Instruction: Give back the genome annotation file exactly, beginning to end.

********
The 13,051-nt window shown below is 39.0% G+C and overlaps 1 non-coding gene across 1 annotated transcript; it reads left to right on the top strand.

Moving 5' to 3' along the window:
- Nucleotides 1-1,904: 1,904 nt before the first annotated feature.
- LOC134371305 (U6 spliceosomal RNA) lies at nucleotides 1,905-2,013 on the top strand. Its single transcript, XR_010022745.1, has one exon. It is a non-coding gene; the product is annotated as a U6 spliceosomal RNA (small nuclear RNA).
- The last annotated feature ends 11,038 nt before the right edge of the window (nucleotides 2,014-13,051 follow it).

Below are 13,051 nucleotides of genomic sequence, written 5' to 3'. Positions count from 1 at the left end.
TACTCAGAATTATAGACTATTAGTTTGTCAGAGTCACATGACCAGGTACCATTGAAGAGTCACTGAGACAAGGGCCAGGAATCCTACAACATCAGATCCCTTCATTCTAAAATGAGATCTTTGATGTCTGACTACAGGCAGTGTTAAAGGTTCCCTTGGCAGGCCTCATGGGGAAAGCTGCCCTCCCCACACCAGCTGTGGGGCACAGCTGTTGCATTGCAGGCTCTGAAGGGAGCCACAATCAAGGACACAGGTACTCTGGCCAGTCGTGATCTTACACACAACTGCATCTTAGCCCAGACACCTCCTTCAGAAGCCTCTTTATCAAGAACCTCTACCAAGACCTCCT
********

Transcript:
The 13,051-nt window shown below is 39.0% G+C and overlaps 1 non-coding gene across 1 annotated transcript; it reads left to right on the top strand.

Moving 5' to 3' along the window:
- Nucleotides 1-1,904: 1,904 nt before the first annotated feature.
- LOC134371305 (U6 spliceosomal RNA) lies at nucleotides 1,905-2,013 on the top strand. Its single transcript, XR_010022745.1, has one exon. It is a non-coding gene; the product is annotated as a U6 spliceosomal RNA (small nuclear RNA).
- The last annotated feature ends 11,038 nt before the right edge of the window (nucleotides 2,014-13,051 follow it).

Below are 13,051 nucleotides of genomic sequence, written 5' to 3'. Positions count from 1 at the left end.
TACTCAGAATTATAGACTATTAGTTTGTCAGAGTCACATGACCAGGTACCATTGAAGAGTCACTGAGACAAGGGCCAGGAATCCTACAACATCAGATCCCTTCATTCTAAAATGAGATCTTTGATGTCTGACTACAGGCAGTGTTAAAGGTTCCCTTGGCAGGCCTCATGGGGAAAGCTGCCCTCCCCACACCAGCTGTGGGGCACAGCTGTTGCATTGCAGGCTCTGAAGGGAGCCACAATCAAGGACACAGGTACTCTGGCCAGTCGTGATCTTACACACAACTGCATCTTAGCCCAGACACCTCCTTCAGAAGCCTCTTTATCAAGAACCTCTACCAAGACCTCCT